It was his love of the business that made him so good, Jugg stated. “He was a very big fan from as long as he could remember. That is why he was so good, he understood what was successful back when the business was different, and why. He understood what the lost art of charisma meant and realized if he learned to do some cool moves and then added charisma things would go well. Half of his wrestling was under a mask, it is very tough to put emotion into a match when no one can see your face but he did it. You put a guy in full red flaming body suit wearing a Hawaiian shirt coming out to Ricky Martin songs, it is no wonder at every town we went to he was one of the most popular guys on the show.”

Juggernaut, Adam Firestorm and Tony Kozina. Photo courtesy Juggernaut.

Mac agrees and expressed loss at not getting to tap that respect for the business to teach current wrestlers.

“The one thing that stood out is he wanted things to make sense. He liked the old school where you do a little to get a lot. I spoke to him on the phone a month ago and told him the door is open. I am running ECCW at a time where we don’t have a lot of veterans in the locker room. Firestorm is a guy I could have depended on when I am worrying about the show and my own match I can tell him what I needed and he could go over things with everyone and make sure they make sense. I could have been confident in that role and he would have benefited from it,” Mac said. “I am disappointed that he wasn’t able to do it because I know what it would have meant. We have a lot of really talented young wrestlers that really could have benefited from what he had to share and how he shares it. There isn’t one person that I know that doesn’t like him, he is one of the only people you can say there is not one negative thing about him.”

Juggernaut hopes that those who knew him will continue his attitude on for him.

“I am hoping that us that actually knew him will carry his influence on because a lot of the young guys didn’t get the privilege of knowing him feeling that influence. I am not sure his direct influence will carry on unfortunately but I would like to think the guys that knew him well will take the positive sides of what he had to offer and bring that in,” Juggernaut said. “There are a lot of guys that could learn from especially his attitude of ‘I’m just here and love what I’m doing.’ When he was wrestling and travelling and being Adam, you never heard him complain. A lot of people could pick that up, you are doing what you love to do, why complain about it?”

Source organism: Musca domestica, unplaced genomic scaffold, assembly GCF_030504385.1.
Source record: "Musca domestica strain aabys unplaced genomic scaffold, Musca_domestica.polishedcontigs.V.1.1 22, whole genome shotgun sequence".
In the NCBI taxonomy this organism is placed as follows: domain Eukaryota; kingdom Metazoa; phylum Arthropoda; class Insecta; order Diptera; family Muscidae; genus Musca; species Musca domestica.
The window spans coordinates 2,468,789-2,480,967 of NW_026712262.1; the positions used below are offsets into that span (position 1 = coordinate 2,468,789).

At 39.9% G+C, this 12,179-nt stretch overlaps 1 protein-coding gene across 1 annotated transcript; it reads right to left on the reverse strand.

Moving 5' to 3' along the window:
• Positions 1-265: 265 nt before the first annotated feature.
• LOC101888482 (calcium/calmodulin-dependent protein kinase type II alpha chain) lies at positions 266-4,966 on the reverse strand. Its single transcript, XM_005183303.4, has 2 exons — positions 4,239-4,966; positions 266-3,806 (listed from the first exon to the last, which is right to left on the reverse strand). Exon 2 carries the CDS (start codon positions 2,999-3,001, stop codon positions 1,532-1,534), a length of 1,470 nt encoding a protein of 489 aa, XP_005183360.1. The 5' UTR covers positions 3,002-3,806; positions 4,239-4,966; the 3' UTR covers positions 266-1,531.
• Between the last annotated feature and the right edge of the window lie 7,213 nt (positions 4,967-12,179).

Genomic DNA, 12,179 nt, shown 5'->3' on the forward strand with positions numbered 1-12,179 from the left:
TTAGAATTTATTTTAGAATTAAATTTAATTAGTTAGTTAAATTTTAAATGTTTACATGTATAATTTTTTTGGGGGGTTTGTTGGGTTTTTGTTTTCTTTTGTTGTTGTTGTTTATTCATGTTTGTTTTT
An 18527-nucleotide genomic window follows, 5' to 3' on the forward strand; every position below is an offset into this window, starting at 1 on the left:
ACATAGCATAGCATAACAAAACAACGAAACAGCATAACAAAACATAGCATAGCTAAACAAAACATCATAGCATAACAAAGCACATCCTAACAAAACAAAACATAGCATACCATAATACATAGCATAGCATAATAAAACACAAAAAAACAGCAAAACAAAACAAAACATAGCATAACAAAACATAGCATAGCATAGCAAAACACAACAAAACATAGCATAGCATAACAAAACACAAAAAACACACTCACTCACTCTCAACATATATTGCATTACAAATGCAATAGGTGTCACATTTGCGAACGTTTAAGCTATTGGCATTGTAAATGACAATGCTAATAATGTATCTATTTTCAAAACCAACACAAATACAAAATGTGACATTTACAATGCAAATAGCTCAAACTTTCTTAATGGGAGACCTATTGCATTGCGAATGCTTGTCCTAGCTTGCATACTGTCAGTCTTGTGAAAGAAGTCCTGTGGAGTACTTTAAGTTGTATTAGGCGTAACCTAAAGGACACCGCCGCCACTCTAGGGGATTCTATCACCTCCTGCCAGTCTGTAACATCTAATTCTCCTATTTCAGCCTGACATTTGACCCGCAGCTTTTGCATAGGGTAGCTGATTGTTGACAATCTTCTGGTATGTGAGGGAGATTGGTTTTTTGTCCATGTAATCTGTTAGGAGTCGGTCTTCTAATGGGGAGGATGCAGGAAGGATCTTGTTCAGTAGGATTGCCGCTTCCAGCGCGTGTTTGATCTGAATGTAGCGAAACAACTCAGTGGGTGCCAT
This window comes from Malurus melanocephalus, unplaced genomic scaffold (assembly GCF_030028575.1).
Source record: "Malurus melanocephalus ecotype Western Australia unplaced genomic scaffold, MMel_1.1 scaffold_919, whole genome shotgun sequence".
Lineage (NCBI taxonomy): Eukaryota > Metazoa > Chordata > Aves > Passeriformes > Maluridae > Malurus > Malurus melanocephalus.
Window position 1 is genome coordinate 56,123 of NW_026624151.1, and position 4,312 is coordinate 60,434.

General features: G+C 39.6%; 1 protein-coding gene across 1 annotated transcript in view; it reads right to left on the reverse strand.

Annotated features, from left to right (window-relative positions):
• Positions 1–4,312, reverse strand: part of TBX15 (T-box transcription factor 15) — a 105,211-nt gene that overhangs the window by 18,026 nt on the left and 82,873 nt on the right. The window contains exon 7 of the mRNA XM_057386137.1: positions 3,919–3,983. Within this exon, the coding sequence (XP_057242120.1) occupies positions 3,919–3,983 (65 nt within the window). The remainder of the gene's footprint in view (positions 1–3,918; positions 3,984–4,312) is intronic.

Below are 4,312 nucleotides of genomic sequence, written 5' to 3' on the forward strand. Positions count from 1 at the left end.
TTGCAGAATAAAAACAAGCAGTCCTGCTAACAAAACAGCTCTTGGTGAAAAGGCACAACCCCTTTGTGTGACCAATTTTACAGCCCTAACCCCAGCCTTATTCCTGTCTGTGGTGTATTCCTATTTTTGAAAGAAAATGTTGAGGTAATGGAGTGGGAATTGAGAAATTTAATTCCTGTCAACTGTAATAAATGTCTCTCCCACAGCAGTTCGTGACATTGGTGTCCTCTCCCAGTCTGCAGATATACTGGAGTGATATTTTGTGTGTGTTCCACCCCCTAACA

Dykes, who had been retired for a few years after an elbow injury, came out of retirement a few times for one-off matches. His final one took place in Campbell River, BC, on September 25th for All Star Wrestling against long-time friend Disco Fury.

“I had to ask him 200 times if he would wrestle just one more night. He came out to the show the night before in Victoria and I was like, ‘Come on, please?’ When he showed up I was like ‘cool’ and he opened his bag and there was the Torch gear. That meant the world to me. One more time as Torch, that was awesome it was like a gift,” an emotional Disco said. “He had such class. Guys like him in the business, there isn’t any left. He would put the other guy forward first, it wasn’t about his needs it was about making the other person look good. He asked what I wanted to do, we went over what we were doing and went in and had a pretty good match. For him not wrestling in awhile he did awesome. After he called me a stand up class guy, shook my hand and we hugged. I went to leave and he called me back to the ring and did it again, so I raised his hand and we walked away.”